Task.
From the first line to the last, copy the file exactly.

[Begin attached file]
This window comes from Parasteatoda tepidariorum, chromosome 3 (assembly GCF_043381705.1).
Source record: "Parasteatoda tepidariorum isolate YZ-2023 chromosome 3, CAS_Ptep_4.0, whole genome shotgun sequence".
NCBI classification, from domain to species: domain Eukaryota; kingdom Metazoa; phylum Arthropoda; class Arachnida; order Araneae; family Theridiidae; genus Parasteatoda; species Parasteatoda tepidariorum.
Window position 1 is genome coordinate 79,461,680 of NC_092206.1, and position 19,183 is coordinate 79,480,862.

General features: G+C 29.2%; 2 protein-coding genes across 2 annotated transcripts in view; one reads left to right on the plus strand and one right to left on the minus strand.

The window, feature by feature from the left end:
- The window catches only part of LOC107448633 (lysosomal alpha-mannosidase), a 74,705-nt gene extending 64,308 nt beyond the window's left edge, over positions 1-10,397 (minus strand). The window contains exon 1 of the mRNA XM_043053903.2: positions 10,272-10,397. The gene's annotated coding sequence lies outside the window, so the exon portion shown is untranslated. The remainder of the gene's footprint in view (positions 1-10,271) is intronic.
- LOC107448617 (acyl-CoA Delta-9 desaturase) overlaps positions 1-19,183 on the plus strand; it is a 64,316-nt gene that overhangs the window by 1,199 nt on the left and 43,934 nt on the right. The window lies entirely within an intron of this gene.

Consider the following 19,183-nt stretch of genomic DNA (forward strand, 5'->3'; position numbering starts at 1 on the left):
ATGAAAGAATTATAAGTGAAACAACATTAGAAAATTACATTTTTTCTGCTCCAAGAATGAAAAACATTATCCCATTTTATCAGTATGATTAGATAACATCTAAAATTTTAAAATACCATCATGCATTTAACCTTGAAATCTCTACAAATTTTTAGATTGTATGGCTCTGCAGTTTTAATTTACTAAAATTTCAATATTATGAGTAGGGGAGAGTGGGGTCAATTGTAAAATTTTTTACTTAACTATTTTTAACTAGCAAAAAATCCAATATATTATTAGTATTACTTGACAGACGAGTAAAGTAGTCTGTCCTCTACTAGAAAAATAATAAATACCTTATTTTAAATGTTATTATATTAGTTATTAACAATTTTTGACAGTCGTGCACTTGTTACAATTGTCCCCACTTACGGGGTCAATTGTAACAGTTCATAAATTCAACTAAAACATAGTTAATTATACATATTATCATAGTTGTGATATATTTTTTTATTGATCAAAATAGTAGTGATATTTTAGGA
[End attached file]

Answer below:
This window comes from Parasteatoda tepidariorum, chromosome 3 (assembly GCF_043381705.1).
Source record: "Parasteatoda tepidariorum isolate YZ-2023 chromosome 3, CAS_Ptep_4.0, whole genome shotgun sequence".
NCBI classification, from domain to species: domain Eukaryota; kingdom Metazoa; phylum Arthropoda; class Arachnida; order Araneae; family Theridiidae; genus Parasteatoda; species Parasteatoda tepidariorum.
Window position 1 is genome coordinate 79,461,680 of NC_092206.1, and position 19,183 is coordinate 79,480,862.

General features: G+C 29.2%; 2 protein-coding genes across 2 annotated transcripts in view; one reads left to right on the plus strand and one right to left on the minus strand.

The window, feature by feature from the left end:
- The window catches only part of LOC107448633 (lysosomal alpha-mannosidase), a 74,705-nt gene extending 64,308 nt beyond the window's left edge, over positions 1-10,397 (minus strand). The window contains exon 1 of the mRNA XM_043053903.2: positions 10,272-10,397. The gene's annotated coding sequence lies outside the window, so the exon portion shown is untranslated. The remainder of the gene's footprint in view (positions 1-10,271) is intronic.
- LOC107448617 (acyl-CoA Delta-9 desaturase) overlaps positions 1-19,183 on the plus strand; it is a 64,316-nt gene that overhangs the window by 1,199 nt on the left and 43,934 nt on the right. The window lies entirely within an intron of this gene.

Consider the following 19,183-nt stretch of genomic DNA (forward strand, 5'->3'; position numbering starts at 1 on the left):
ATGAAAGAATTATAAGTGAAACAACATTAGAAAATTACATTTTTTCTGCTCCAAGAATGAAAAACATTATCCCATTTTATCAGTATGATTAGATAACATCTAAAATTTTAAAATACCATCATGCATTTAACCTTGAAATCTCTACAAATTTTTAGATTGTATGGCTCTGCAGTTTTAATTTACTAAAATTTCAATATTATGAGTAGGGGAGAGTGGGGTCAATTGTAAAATTTTTTACTTAACTATTTTTAACTAGCAAAAAATCCAATATATTATTAGTATTACTTGACAGACGAGTAAAGTAGTCTGTCCTCTACTAGAAAAATAATAAATACCTTATTTTAAATGTTATTATATTAGTTATTAACAATTTTTGACAGTCGTGCACTTGTTACAATTGTCCCCACTTACGGGGTCAATTGTAACAGTTCATAAATTCAACTAAAACATAGTTAATTATACATATTATCATAGTTGTGATATATTTTTTTATTGATCAAAATAGTAGTGATATTTTAGGA